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Home / Cricket / It’s a good reason to retire if you drop VVS Laxman in a Test match: Adam Gilchrist on his retirement

It’s a good reason to retire if you drop VVS Laxman in a Test match: Adam Gilchrist on his retirement

12 years after his retirement, Australia’s Adam Gilchrist more or less confirmed that dropping VVS Laxman during the Adelaide Test match against India in 2008 had indeed played a part in his retirement.

cricket Updated: Aug 13, 2020 07:22 IST
hindustantimes.com
hindustantimes.com
Hindustan Times, New Delhi
VVS Laxman (L) drives as Australian wicketkeeper Adam Gilchrist (L) looks on, on the first day of the fourth Test Match against India in Sydney 02 January 2004.
VVS Laxman (L) drives as Australian wicketkeeper Adam Gilchrist (L) looks on, on the first day of the fourth Test Match against India in Sydney 02 January 2004.(AFP)

Adam Gilchrist is often credited for revolutionising the role of a wicket-keeper in cricket but when the Australian announced his sudden decision to retire during the fourth Test at Adelaide against India in 2008, reports did the rounds that he had done it after dropping the catch of VVS Laxman. 12 years after his retirement, Gilchrist more or less confirmed that dropping Laxman during that Adelaide Test match had indeed played a part in his retirement.

“I reckon it’s a good reason to retire if you drop the catch of VVS Laxman in a Test match. You don’t wanna give him too many chances,” Gilchrist told TV presenter Madonna Tixeira in her show ‘Live Connect’.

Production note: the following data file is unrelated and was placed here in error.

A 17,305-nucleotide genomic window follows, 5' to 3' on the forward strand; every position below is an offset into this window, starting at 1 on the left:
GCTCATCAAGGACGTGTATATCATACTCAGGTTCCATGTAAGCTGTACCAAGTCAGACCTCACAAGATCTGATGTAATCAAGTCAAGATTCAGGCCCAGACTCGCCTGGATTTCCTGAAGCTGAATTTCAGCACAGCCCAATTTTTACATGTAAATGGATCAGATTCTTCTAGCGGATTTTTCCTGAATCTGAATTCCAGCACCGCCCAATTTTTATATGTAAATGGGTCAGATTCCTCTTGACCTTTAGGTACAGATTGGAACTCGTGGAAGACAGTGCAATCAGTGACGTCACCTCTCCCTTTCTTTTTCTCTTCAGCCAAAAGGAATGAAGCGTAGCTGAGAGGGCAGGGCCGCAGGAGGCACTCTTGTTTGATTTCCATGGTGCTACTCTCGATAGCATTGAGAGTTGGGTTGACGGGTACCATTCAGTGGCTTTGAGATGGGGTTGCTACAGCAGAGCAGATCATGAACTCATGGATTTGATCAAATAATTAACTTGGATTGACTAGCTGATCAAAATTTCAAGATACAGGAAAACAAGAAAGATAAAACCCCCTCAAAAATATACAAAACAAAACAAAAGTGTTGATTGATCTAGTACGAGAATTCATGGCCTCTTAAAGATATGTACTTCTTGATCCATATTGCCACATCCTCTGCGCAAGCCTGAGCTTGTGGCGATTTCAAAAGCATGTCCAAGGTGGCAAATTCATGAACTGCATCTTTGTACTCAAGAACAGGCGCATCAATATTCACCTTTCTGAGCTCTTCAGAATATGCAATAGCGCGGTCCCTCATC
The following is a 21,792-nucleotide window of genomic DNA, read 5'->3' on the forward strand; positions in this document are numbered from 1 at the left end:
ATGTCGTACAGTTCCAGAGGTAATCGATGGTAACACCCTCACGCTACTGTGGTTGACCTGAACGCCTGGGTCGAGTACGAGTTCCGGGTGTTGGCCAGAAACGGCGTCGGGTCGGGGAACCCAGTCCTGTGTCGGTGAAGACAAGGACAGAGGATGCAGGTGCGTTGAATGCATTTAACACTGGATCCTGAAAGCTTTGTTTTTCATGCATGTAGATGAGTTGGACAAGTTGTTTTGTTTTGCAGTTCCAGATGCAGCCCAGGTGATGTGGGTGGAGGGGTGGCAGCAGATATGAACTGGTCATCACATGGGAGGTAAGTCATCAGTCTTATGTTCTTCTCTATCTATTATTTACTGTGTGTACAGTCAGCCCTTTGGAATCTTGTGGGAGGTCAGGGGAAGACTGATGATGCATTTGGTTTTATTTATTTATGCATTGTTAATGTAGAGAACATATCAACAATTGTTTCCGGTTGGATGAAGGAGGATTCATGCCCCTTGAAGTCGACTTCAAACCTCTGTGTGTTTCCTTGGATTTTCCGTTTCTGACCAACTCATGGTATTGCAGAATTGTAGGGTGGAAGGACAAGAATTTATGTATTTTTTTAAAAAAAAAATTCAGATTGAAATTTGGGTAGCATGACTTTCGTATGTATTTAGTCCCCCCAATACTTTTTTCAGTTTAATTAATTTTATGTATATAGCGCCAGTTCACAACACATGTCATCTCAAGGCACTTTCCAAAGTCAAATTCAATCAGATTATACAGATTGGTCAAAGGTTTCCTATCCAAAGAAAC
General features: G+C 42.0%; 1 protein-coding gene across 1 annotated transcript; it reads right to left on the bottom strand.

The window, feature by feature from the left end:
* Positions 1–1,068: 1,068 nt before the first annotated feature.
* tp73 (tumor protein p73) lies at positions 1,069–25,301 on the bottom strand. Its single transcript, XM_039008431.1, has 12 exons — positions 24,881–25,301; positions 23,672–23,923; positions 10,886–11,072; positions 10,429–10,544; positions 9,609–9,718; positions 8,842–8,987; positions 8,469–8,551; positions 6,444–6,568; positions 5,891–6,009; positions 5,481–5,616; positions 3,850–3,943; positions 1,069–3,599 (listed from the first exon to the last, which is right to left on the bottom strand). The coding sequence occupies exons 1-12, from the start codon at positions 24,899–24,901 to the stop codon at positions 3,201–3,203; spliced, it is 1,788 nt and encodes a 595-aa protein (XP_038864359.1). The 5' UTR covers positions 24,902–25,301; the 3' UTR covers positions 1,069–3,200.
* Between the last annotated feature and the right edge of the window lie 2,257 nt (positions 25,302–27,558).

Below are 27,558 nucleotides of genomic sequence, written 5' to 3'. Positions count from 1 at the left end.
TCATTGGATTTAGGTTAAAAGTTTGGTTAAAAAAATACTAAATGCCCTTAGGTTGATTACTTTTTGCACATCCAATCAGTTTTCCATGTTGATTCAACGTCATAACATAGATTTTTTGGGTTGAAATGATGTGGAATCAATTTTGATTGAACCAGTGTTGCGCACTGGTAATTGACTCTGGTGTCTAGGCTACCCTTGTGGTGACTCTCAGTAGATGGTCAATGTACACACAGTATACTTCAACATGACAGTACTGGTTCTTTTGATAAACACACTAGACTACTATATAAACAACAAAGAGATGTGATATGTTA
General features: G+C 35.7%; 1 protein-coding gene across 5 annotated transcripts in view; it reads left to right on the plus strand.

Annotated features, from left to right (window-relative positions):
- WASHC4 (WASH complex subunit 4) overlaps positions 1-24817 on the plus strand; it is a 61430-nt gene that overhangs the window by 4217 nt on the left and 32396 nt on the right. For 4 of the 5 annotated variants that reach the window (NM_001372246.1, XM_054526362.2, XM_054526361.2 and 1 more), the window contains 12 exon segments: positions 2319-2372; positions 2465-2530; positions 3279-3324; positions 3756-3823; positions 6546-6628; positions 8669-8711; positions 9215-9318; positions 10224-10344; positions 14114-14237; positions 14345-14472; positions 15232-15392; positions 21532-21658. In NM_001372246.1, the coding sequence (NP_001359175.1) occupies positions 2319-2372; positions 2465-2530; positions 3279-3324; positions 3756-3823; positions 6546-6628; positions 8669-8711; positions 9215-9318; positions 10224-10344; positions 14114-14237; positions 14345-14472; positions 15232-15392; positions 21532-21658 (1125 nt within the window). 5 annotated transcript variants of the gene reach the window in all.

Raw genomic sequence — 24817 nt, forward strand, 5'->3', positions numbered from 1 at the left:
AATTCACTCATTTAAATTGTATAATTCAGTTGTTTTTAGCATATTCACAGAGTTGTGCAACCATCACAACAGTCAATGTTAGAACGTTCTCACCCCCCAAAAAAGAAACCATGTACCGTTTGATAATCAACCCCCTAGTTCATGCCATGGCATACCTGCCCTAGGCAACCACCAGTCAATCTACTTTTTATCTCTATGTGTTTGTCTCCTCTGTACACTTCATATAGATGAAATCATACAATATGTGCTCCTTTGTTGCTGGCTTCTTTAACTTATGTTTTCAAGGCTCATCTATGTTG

Gilchrist, who went into the fourth Test against India denying reports of retirement, announced his decision mid-way through the Test match, which took everyone by surprise.

Also Read | ‘Went to the hotel room and cried after missing my Test debut’

The former wicket-keeper, who was also known for his ability to change the course of a match with his big-hitting, said Laxman and Harbhajan always gave Australia a hard time. “He along with most of the Indian batting line up used to smash us and then Harbhajan would come and bowl us out. So it was pretty easy to get out of there and say that’s me done for a while,” added Gilchrist.

 

Gilchrist, who has 905 dismissals – 813 catches and 92 stumpings – to his name in 396 international matches – the second best after South Africa’s Mark Boucher – said he always wanted to retire when in good form.

“As far as retiring at the right time I always felt like I rather retire and people say as oppose to play on and people say why haven’t you retired. I think it comes again from the foundations of your life from parents, your upbringing, The people that are around you that’s the way you play your game. Just try and be fair honest about it,” he said.

Gilchrist played 96 Test matches and 287 ODIs and 13 T20Is for Australia scoring 5570 and 9619, and 272 runs respectively. His last ODI was also against India in the CB series which followed by the four-match Test series.

The left-hander also talked about his famous walk despite being given not out in the semifinal against Sri Lanka in the 2003 World Cup.

“Look I think I was not any crusader to walk out to make other people do it… It’s just the way you play cricket. I think there are a lot of people who walked off a game that aren’t given credit for... It’s just in a World Cup semifinal I did it and a lot of the cricket World paid attention to it and couldn’t believe it but I wish I did not nip the ball that day would have preferred to keep batting ..it’s just the way it went,” Gilchrist said.

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